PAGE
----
Feature #14736

Thread selector for flexible cooperative fiber based concurrency

Added by ioquatix (Samuel Williams) about 2 months ago. Updated 11 days ago.

Target version:


Ruby concurrency can be greatly enhanced by concurrent, deterministic IO.

Fibers have been shown many times to be a great abstraction for this purpose. The retain normal code flow and don't require any kind of Thread synchronisation. They are enjoyable to write code with because you don't have to concern yourself with thread synchronisation or other complicated issues.

The basic idea is that if some operation would block, it yields the Fiber, and other Fibers within the thread can continue to execute.

There are a number of ways to implement this. Here is a proof of concept to amend the existing rb_io_wait_readable/rb_io_wait_writable.

This design minimally affects the Ruby implementation and allows flexibility for selector implementation. With a small amount of work, we can support EventMachine (65 million downloads), NIO4r (21 million downloads). It would be trivial to back port.

This PR isn't complete but I am seeking feedback. If it's a good idea, I will do my best to see it through to completion, including support for EventMachine and NIO4r.

port_scanner_threadlet.rb (925 Bytes) port_scanner_threadlet.rb normalperson (Eric Wong), 06/13/2018 01:03 AM


#2 [ruby-core:87477] Updated by ioquatix (Samuel Williams) 12 days ago

I've been playing around with port scanners. Implemented in Go (goroutines), Python (asyncio) and Ruby (async).

I wrote up the results here:

It was just an attempt to gauge the performance of the different implementations. It's by no means an authoritative comparison.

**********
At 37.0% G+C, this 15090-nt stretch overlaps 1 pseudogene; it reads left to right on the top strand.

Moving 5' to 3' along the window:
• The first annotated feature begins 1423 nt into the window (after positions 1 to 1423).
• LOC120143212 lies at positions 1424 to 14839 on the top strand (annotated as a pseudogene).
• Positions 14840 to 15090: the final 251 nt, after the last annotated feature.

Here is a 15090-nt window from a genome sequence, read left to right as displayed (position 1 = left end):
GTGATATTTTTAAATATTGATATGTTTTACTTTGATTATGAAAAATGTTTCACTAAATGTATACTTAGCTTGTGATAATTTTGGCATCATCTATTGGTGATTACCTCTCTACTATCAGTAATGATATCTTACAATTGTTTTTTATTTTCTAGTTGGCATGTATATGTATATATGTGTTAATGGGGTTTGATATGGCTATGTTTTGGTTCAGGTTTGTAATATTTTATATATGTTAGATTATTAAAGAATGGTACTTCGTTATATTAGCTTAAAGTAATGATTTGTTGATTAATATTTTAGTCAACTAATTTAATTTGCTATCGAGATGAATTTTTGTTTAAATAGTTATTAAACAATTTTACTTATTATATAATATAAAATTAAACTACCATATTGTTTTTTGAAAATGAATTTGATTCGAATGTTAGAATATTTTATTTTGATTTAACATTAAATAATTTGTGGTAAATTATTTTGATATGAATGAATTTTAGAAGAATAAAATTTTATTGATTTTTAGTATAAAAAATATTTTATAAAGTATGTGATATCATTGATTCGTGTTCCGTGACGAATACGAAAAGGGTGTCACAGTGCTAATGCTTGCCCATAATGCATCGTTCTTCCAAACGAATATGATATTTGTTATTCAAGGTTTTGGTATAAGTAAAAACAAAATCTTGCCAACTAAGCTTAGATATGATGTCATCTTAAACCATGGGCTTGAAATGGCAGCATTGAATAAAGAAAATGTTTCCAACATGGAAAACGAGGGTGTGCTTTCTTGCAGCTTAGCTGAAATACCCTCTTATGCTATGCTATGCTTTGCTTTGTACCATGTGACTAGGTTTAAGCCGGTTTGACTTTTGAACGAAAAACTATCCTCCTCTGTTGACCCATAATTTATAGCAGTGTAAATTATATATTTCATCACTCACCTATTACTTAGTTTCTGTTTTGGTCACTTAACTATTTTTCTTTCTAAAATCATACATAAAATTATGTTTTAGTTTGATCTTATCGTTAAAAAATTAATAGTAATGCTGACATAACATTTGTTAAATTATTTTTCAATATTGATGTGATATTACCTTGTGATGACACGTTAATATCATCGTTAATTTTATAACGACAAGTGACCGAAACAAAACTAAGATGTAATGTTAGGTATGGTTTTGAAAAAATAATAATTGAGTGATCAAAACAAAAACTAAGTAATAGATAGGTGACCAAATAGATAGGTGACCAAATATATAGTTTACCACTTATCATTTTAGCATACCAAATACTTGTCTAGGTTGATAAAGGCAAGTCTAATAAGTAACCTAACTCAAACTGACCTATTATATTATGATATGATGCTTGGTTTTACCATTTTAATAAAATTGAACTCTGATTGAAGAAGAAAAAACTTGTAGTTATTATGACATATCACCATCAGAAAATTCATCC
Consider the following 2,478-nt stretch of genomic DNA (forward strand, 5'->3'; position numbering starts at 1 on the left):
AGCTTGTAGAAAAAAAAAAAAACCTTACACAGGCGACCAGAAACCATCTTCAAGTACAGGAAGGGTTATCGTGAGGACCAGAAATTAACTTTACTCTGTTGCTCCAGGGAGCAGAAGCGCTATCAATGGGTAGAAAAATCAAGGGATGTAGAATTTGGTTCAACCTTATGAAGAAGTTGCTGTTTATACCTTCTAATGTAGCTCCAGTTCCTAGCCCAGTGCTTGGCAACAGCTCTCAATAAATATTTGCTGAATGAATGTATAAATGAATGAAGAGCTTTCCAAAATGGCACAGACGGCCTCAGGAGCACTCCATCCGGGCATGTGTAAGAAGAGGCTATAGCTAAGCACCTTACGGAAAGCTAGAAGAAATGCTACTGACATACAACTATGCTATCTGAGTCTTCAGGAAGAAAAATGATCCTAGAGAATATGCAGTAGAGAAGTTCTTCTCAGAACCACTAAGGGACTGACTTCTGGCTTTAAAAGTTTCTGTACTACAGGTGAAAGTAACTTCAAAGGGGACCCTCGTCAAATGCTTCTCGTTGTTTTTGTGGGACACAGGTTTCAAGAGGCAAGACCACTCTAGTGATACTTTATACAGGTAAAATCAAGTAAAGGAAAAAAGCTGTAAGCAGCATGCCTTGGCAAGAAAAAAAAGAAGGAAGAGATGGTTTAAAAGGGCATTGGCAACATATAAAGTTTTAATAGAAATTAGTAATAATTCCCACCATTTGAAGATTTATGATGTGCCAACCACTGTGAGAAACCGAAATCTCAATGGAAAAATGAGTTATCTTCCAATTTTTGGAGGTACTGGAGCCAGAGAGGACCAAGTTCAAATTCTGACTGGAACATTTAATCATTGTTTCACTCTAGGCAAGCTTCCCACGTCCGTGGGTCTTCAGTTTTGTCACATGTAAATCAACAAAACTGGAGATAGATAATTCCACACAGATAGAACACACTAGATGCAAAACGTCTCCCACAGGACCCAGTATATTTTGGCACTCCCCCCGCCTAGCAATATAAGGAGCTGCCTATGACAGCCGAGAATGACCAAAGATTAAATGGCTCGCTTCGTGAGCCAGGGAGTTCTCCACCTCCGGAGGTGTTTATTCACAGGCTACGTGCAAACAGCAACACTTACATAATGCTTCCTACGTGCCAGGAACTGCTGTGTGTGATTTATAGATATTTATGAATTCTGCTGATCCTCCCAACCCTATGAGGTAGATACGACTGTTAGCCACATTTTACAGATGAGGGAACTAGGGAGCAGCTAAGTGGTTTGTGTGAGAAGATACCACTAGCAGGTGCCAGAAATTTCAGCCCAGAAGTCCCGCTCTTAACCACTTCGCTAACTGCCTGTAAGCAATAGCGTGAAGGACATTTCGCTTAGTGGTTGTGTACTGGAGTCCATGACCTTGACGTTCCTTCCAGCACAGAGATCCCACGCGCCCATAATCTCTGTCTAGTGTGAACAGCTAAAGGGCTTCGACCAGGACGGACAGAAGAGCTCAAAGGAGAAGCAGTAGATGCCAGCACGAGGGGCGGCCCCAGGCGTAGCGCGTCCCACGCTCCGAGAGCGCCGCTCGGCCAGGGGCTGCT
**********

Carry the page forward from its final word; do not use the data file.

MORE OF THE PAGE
What I found interesting was that Ruby (async) was faster than Python (async) by about 2x. Go was faster again by about 2x. However, Go can use multiple CPU cores, and so because it utilised ~5 hardware threads, it was in effect about 10x faster.

I found that quite fascinating.

I don't believe we can easily adopt a model like goroutines in Ruby. However, it might be possible to adapt some of the good ideas from it.

#3 [ruby-core:87483] Updated by normalperson (Eric Wong) 11 days ago wrote:

I've been playing around with port scanners. Implemented in Go
(goroutines), Python (asyncio) and Ruby (async).

I wrote up the results here:

Attached is the implementation for Threadlet/auto-fiber/wachamacallit
rebased against ruby trunk r63641:

On a busy Linux VM, Threadlet was close to your Go implementation
in speed (timing results were unstable, however) and Ruby async
was around 3x slower behind (even with timing instabilities).

I kept on getting errors with the Python3 version
("Event loop is closed") so I never let it finish

I needed to deal with EPIPE because the system I tested on had RDS (16385)
enabled in the kernel which was triggering EPIPE (I don't know Go or Python):

 diff --git a/examples/port_scanner/port_scanner.go b/examples/port_scanner/port_scanner.go
 index 45f2d1c..ad0f049 100755
 --- a/examples/port_scanner/port_scanner.go
 +++ b/examples/port_scanner/port_scanner.go
 @@ -55,7 +55,7 @@ func checkPortOpen(ip string, port int, timeout time.Duration) {
        } else if strings.Contains(err.Error(), "refused") {
            // fmt.Println(port, "closed", err.Error())
        } else {
 -          panic(err)
 +          fmt.Println(port, "err", err.Error())
 diff --git a/examples/port_scanner/ b/examples/port_scanner/
 index 372f0b3..ca9d41a 100755
 --- a/examples/port_scanner/
 +++ b/examples/port_scanner/
 @@ -22,6 +22,8 @@ class PortScanner:
  # print("{} closed".format(port))
 except asyncio.TimeoutError:
 print("{} timeout".format(port))
 +            except SystemError:
 +                print("{} error".format(port))

 def start(self, timeout=1.0):
 diff --git a/examples/port_scanner/port_scanner.rb b/examples/port_scanner/port_scanner.rb
 index 0e4160e..3ac0109 100755
 --- a/examples/port_scanner/port_scanner.rb
 +++ b/examples/port_scanner/port_scanner.rb
 @@ -25,6 +25,8 @@ class PortScanner
  # puts "#{port} closed"
 rescue Async::TimeoutError
 puts "#{port} timeout"
 +  rescue SystemCallError => e
 +    puts "#{port} #{e.message}"

 async def start(timeout = 1.0)

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